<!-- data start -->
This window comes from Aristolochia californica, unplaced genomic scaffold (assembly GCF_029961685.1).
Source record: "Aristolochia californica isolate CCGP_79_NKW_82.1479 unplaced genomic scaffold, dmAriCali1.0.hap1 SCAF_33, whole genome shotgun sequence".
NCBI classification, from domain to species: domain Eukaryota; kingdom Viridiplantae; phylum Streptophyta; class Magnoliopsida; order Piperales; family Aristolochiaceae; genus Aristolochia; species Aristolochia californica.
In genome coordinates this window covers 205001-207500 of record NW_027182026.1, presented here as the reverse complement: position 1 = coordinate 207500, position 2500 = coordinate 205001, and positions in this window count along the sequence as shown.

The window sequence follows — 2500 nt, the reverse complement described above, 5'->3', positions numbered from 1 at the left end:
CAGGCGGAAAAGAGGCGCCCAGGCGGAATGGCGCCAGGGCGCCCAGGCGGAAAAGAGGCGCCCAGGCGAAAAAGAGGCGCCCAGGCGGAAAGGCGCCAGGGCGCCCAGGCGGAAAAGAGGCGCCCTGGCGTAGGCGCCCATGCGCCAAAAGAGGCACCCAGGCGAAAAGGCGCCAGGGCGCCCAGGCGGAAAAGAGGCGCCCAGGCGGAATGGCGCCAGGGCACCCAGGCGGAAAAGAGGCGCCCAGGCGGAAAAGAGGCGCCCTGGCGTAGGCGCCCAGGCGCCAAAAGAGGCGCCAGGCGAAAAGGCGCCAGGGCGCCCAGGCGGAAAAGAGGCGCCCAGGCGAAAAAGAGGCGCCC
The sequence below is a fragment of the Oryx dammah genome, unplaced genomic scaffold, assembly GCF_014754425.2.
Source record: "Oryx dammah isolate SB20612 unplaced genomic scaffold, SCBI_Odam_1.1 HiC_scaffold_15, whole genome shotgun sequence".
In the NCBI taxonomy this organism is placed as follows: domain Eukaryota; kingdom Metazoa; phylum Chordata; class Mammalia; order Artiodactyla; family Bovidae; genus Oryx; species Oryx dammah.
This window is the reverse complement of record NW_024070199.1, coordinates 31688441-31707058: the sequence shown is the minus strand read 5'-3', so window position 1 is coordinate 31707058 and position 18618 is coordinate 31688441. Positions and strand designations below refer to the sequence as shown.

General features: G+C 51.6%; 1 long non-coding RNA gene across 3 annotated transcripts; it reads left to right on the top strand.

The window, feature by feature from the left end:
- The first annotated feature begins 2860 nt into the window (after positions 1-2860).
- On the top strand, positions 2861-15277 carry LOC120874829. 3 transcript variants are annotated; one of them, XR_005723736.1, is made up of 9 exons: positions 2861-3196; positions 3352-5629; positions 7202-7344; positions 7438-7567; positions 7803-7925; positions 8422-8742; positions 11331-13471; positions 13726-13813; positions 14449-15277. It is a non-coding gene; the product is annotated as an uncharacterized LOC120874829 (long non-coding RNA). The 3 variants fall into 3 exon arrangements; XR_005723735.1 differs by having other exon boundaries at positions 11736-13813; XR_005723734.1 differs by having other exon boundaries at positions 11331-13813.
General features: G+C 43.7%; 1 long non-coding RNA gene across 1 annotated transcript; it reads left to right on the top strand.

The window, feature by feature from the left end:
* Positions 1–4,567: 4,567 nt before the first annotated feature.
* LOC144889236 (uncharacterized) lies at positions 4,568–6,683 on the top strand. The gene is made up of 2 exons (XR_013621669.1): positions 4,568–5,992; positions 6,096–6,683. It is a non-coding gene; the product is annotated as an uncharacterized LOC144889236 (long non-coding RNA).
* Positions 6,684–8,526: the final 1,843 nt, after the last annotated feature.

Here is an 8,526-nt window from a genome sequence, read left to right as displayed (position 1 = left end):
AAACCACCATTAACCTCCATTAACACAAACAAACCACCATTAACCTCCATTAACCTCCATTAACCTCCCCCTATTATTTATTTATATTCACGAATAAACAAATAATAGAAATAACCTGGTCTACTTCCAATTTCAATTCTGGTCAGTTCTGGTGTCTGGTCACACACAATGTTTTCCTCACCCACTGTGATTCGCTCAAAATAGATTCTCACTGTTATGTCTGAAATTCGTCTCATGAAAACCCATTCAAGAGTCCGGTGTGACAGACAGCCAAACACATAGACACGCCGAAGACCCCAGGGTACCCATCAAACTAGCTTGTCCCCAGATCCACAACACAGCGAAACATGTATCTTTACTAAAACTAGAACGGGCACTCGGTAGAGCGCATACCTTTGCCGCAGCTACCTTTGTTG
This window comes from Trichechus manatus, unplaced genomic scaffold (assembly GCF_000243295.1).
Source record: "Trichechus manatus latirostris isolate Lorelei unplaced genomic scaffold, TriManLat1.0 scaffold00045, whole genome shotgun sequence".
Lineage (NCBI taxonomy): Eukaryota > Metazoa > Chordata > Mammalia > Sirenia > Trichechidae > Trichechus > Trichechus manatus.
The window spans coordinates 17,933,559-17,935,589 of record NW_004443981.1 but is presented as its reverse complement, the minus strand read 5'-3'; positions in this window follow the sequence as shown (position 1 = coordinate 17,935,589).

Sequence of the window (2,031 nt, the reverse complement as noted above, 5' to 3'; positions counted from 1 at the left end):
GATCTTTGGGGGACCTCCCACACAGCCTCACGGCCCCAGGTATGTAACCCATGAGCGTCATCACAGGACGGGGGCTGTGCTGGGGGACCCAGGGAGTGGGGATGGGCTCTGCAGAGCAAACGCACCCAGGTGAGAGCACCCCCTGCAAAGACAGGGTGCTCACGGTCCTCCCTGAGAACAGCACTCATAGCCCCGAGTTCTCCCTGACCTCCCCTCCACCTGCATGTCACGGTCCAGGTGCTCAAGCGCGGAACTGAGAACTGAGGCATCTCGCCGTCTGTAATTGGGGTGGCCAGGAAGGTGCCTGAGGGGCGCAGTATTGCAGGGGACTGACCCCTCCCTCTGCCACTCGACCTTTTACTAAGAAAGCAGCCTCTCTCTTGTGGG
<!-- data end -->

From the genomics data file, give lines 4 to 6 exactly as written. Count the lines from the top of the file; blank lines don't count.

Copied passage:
In genome coordinates this window covers 205001-207500 of record NW_027182026.1, presented here as the reverse complement: position 1 = coordinate 207500, position 2500 = coordinate 205001, and positions in this window count along the sequence as shown.

The window sequence follows — 2500 nt, the reverse complement described above, 5'->3', positions numbered from 1 at the left end:
CAGGCGGAAAAGAGGCGCCCAGGCGGAATGGCGCCAGGGCGCCCAGGCGGAAAAGAGGCGCCCAGGCGAAAAAGAGGCGCCCAGGCGGAAAGGCGCCAGGGCGCCCAGGCGGAAAAGAGGCGCCCTGGCGTAGGCGCCCATGCGCCAAAAGAGGCACCCAGGCGAAAAGGCGCCAGGGCGCCCAGGCGGAAAAGAGGCGCCCAGGCGGAATGGCGCCAGGGCACCCAGGCGGAAAAGAGGCGCCCAGGCGGAAAAGAGGCGCCCTGGCGTAGGCGCCCAGGCGCCAAAAGAGGCGCCAGGCGAAAAGGCGCCAGGGCGCCCAGGCGGAAAAGAGGCGCCCAGGCGAAAAAGAGGCGCCC